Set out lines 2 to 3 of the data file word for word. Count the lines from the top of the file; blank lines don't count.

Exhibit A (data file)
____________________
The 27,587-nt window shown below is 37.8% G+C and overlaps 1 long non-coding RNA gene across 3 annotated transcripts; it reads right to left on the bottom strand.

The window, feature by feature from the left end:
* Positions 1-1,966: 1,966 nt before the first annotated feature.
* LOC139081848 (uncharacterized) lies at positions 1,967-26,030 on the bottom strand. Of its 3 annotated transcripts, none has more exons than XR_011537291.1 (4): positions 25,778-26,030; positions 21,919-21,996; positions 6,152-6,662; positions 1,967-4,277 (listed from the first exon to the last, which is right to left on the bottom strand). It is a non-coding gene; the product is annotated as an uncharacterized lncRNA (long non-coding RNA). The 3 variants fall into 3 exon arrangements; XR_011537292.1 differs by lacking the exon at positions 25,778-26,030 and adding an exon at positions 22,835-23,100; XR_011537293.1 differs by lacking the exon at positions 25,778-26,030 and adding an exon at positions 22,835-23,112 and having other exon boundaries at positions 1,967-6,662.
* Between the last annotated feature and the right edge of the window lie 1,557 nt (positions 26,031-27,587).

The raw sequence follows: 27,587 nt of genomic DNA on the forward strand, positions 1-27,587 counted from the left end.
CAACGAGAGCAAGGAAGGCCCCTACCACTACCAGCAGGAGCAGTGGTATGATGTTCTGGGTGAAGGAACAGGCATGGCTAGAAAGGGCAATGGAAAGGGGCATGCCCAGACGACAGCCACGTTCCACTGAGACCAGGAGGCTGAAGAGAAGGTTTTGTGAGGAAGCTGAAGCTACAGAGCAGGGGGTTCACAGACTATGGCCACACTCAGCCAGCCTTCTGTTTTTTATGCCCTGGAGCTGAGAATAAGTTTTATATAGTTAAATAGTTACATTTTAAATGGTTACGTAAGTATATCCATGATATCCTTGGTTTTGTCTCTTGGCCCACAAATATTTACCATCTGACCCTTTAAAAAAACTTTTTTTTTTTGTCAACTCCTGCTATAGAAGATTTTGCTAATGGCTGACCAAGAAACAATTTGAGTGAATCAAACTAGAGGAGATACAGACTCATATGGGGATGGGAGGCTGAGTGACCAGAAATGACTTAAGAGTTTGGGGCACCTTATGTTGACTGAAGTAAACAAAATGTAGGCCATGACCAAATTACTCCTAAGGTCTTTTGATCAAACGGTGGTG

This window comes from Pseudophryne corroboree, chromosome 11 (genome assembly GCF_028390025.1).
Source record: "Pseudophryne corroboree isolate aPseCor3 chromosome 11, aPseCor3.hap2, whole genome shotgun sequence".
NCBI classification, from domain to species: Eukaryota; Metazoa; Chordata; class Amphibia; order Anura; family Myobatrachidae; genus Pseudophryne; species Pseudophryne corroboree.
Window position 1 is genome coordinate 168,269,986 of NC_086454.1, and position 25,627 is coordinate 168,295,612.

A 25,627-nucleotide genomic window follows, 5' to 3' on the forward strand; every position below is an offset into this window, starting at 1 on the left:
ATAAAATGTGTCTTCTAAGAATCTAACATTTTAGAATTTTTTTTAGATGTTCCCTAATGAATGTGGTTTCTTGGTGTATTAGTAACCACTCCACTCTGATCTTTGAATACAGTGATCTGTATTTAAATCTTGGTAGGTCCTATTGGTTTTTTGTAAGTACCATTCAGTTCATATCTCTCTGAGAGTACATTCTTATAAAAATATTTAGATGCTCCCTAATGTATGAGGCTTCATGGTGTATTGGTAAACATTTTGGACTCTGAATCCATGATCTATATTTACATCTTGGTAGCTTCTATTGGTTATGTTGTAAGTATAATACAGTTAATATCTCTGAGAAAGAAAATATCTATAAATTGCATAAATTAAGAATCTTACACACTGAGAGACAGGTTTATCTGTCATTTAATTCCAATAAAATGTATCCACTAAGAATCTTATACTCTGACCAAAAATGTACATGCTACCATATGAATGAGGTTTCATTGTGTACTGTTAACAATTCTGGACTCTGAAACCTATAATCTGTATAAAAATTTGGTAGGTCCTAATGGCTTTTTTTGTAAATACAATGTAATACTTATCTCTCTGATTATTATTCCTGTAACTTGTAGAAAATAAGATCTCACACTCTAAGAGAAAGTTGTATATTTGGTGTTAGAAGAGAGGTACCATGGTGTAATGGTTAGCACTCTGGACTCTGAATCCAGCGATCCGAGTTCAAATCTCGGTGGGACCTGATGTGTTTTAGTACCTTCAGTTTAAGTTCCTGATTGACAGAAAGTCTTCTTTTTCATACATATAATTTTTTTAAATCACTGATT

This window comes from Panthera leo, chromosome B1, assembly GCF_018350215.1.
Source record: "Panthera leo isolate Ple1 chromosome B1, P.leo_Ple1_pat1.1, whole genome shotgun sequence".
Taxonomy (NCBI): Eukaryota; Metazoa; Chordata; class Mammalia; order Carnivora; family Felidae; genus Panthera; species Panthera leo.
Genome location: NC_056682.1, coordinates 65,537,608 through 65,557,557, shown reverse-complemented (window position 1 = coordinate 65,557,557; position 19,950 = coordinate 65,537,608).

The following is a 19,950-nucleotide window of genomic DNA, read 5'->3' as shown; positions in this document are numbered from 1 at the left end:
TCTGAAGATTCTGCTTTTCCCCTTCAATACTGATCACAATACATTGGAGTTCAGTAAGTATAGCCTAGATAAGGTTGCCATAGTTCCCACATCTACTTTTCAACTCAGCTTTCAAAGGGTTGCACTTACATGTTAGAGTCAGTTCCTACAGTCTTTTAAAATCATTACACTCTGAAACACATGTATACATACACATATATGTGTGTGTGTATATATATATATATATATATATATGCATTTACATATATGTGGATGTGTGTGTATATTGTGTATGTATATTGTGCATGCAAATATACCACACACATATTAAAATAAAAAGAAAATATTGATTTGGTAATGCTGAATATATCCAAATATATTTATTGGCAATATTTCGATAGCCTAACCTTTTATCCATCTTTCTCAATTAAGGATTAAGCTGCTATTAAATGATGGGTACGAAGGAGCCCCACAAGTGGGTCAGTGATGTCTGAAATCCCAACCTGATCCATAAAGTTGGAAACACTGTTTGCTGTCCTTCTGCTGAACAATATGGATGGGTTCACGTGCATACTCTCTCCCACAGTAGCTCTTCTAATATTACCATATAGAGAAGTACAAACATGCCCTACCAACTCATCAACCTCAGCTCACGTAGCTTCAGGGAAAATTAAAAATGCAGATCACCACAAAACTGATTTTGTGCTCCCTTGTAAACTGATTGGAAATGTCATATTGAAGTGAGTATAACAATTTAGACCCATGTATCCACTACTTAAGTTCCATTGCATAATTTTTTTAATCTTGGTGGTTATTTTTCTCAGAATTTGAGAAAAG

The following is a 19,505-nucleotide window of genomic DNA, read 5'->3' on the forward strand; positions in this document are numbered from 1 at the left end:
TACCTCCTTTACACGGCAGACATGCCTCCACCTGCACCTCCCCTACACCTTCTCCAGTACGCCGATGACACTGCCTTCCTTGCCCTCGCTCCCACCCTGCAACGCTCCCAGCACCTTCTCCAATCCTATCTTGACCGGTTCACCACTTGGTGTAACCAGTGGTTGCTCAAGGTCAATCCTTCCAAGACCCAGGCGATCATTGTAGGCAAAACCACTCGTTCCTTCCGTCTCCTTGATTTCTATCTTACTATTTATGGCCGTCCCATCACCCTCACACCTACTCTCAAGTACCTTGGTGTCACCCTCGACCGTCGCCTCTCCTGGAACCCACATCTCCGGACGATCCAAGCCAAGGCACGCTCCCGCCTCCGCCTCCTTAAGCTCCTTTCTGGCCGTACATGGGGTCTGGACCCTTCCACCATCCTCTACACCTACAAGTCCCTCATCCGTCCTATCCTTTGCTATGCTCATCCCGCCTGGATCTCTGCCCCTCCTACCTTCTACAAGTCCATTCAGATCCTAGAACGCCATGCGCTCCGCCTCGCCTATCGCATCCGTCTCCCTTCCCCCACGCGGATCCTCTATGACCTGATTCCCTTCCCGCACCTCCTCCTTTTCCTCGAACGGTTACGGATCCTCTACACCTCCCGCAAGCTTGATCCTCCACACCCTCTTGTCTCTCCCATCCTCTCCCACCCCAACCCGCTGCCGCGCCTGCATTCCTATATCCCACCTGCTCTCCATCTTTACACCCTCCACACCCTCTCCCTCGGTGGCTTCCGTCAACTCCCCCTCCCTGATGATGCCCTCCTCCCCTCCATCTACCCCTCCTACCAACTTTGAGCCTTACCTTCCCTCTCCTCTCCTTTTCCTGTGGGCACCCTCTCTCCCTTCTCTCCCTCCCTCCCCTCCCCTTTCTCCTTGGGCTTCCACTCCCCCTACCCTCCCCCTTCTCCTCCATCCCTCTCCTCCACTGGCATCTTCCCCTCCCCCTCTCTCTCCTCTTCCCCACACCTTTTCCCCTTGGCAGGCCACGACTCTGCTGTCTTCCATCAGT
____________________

The window, feature by feature from the left end:
* Positions 1-1,966: 1,966 nt before the first annotated feature.